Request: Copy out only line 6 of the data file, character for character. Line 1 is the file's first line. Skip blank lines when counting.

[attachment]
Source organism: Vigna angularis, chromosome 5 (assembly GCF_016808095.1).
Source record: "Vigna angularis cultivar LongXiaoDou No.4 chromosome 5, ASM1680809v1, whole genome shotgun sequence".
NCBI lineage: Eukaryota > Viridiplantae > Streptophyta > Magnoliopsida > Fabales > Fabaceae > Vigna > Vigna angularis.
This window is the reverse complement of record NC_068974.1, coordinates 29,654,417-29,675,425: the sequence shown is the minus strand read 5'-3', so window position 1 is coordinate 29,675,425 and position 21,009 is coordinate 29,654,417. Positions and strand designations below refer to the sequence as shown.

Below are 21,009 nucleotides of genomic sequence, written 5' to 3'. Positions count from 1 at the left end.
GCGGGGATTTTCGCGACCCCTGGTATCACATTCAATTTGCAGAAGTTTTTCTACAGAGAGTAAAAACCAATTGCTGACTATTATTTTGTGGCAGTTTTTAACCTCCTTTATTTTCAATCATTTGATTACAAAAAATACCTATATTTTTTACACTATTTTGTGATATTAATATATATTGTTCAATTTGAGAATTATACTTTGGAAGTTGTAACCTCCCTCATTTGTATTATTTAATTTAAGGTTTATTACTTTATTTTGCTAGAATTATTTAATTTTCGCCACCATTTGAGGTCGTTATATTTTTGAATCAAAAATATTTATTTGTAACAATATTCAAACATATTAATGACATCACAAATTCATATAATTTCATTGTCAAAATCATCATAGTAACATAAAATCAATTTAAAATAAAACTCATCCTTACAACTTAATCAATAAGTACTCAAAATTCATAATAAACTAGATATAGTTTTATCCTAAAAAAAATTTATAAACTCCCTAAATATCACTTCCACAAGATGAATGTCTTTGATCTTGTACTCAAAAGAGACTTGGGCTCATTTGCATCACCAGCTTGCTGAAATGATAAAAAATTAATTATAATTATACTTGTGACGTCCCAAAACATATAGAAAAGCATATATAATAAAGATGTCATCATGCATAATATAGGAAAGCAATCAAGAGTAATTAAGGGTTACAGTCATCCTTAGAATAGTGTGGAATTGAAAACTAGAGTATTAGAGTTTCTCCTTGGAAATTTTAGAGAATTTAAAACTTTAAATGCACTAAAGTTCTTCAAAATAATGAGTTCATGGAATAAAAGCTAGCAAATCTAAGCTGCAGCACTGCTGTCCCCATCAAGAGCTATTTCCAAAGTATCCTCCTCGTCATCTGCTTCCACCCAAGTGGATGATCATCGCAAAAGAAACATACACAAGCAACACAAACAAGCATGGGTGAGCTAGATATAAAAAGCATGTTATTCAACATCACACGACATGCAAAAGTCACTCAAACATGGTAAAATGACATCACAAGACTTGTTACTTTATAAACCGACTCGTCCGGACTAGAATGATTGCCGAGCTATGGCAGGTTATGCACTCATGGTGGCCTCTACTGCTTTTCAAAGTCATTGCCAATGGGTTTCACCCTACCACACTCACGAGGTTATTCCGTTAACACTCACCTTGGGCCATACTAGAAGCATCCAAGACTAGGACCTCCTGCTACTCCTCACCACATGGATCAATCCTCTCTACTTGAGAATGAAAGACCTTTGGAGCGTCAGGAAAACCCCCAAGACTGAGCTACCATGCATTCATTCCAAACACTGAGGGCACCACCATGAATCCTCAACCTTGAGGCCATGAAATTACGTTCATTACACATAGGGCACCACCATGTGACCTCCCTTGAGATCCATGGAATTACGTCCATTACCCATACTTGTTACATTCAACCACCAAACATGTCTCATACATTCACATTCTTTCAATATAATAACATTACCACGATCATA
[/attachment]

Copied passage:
GCGGGGATTTTCGCGACCCCTGGTATCACATTCAATTTGCAGAAGTTTTTCTACAGAGAGTAAAAACCAATTGCTGACTATTATTTTGTGGCAGTTTTTAACCTCCTTTATTTTCAATCATTTGATTACAAAAAATACCTATATTTTTTACACTATTTTGTGATATTAATATATATTGTTCAATTTGAGAATTATACTTTGGAAGTTGTAACCTCCCTCATTTGTATTATTTAATTTAAGGTTTATTACTTTATTTTGCTAGAATTATTTAATTTTCGCCACCATTTGAGGTCGTTATATTTTTGAATCAAAAATATTTATTTGTAACAATATTCAAACATATTAATGACATCACAAATTCATATAATTTCATTGTCAAAATCATCATAGTAACATAAAATCAATTTAAAATAAAACTCATCCTTACAACTTAATCAATAAGTACTCAAAATTCATAATAAACTAGATATAGTTTTATCCTAAAAAAAATTTATAAACTCCCTAAATATCACTTCCACAAGATGAATGTCTTTGATCTTGTACTCAAAAGAGACTTGGGCTCATTTGCATCACCAGCTTGCTGAAATGATAAAAAATTAATTATAATTATACTTGTGACGTCCCAAAACATATAGAAAAGCATATATAATAAAGATGTCATCATGCATAATATAGGAAAGCAATCAAGAGTAATTAAGGGTTACAGTCATCCTTAGAATAGTGTGGAATTGAAAACTAGAGTATTAGAGTTTCTCCTTGGAAATTTTAGAGAATTTAAAACTTTAAATGCACTAAAGTTCTTCAAAATAATGAGTTCATGGAATAAAAGCTAGCAAATCTAAGCTGCAGCACTGCTGTCCCCATCAAGAGCTATTTCCAAAGTATCCTCCTCGTCATCTGCTTCCACCCAAGTGGATGATCATCGCAAAAGAAACATACACAAGCAACACAAACAAGCATGGGTGAGCTAGATATAAAAAGCATGTTATTCAACATCACACGACATGCAAAAGTCACTCAAACATGGTAAAATGACATCACAAGACTTGTTACTTTATAAACCGACTCGTCCGGACTAGAATGATTGCCGAGCTATGGCAGGTTATGCACTCATGGTGGCCTCTACTGCTTTTCAAAGTCATTGCCAATGGGTTTCACCCTACCACACTCACGAGGTTATTCCGTTAACACTCACCTTGGGCCATACTAGAAGCATCCAAGACTAGGACCTCCTGCTACTCCTCACCACATGGATCAATCCTCTCTACTTGAGAATGAAAGACCTTTGGAGCGTCAGGAAAACCCCCAAGACTGAGCTACCATGCATTCATTCCAAACACTGAGGGCACCACCATGAATCCTCAACCTTGAGGCCATGAAATTACGTTCATTACACATAGGGCACCACCATGTGACCTCCCTTGAGATCCATGGAATTACGTCCATTACCCATACTTGTTACATTCAACCACCAAACATGTCTCATACATTCACATTCTTTCAATATAATAACATTACCACGATCATA